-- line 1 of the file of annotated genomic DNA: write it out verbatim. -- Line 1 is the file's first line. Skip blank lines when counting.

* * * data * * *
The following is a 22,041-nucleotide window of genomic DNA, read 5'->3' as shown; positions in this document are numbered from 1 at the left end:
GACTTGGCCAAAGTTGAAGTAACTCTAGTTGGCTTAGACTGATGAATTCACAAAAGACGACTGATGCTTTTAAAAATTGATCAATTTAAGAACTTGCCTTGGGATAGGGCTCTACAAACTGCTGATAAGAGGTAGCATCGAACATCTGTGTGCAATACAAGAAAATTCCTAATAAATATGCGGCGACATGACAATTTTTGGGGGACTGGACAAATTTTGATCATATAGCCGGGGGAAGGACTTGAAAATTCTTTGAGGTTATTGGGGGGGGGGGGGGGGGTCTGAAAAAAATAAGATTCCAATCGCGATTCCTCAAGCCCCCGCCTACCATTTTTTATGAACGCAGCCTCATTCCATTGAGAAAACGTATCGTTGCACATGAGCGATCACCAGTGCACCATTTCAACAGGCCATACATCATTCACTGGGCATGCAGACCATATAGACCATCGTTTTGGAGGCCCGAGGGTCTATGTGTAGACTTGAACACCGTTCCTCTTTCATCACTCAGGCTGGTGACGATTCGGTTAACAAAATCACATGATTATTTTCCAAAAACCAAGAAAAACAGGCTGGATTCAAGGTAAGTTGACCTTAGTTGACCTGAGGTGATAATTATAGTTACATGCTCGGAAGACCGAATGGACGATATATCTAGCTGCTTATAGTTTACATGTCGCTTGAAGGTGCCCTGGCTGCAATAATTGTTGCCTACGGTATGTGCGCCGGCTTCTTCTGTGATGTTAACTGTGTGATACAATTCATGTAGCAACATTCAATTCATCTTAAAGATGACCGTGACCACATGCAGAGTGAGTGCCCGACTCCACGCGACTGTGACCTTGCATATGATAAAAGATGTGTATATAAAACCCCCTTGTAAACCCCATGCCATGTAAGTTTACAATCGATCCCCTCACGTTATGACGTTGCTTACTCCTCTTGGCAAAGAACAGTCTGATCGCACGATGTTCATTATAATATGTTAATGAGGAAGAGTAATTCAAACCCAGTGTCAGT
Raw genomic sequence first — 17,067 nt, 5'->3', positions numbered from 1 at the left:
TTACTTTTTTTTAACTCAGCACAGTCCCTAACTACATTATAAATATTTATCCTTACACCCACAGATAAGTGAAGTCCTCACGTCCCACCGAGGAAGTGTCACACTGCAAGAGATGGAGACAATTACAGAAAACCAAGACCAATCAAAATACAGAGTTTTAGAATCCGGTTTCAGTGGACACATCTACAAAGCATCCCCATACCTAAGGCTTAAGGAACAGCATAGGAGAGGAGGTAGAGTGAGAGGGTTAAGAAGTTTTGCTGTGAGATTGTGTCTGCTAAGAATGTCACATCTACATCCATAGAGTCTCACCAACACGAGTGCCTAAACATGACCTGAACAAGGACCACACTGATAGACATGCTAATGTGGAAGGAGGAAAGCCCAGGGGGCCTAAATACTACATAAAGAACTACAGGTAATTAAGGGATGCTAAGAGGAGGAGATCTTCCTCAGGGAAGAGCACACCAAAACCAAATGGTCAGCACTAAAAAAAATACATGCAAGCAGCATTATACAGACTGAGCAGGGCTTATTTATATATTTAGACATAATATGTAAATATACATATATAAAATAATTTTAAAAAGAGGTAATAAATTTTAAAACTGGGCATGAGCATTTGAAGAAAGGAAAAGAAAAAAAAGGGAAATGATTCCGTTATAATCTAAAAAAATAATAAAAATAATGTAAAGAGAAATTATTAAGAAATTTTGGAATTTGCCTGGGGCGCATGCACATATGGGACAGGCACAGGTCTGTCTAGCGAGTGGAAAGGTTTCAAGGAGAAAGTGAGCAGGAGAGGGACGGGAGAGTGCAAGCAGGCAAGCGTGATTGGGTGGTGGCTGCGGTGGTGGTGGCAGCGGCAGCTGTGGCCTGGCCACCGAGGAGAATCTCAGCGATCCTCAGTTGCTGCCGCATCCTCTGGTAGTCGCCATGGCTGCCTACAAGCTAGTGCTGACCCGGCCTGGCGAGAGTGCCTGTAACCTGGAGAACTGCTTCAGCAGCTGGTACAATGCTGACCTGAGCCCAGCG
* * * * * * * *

The following is a 22,041-nucleotide window of genomic DNA, read 5'->3' as shown; positions in this document are numbered from 1 at the left end: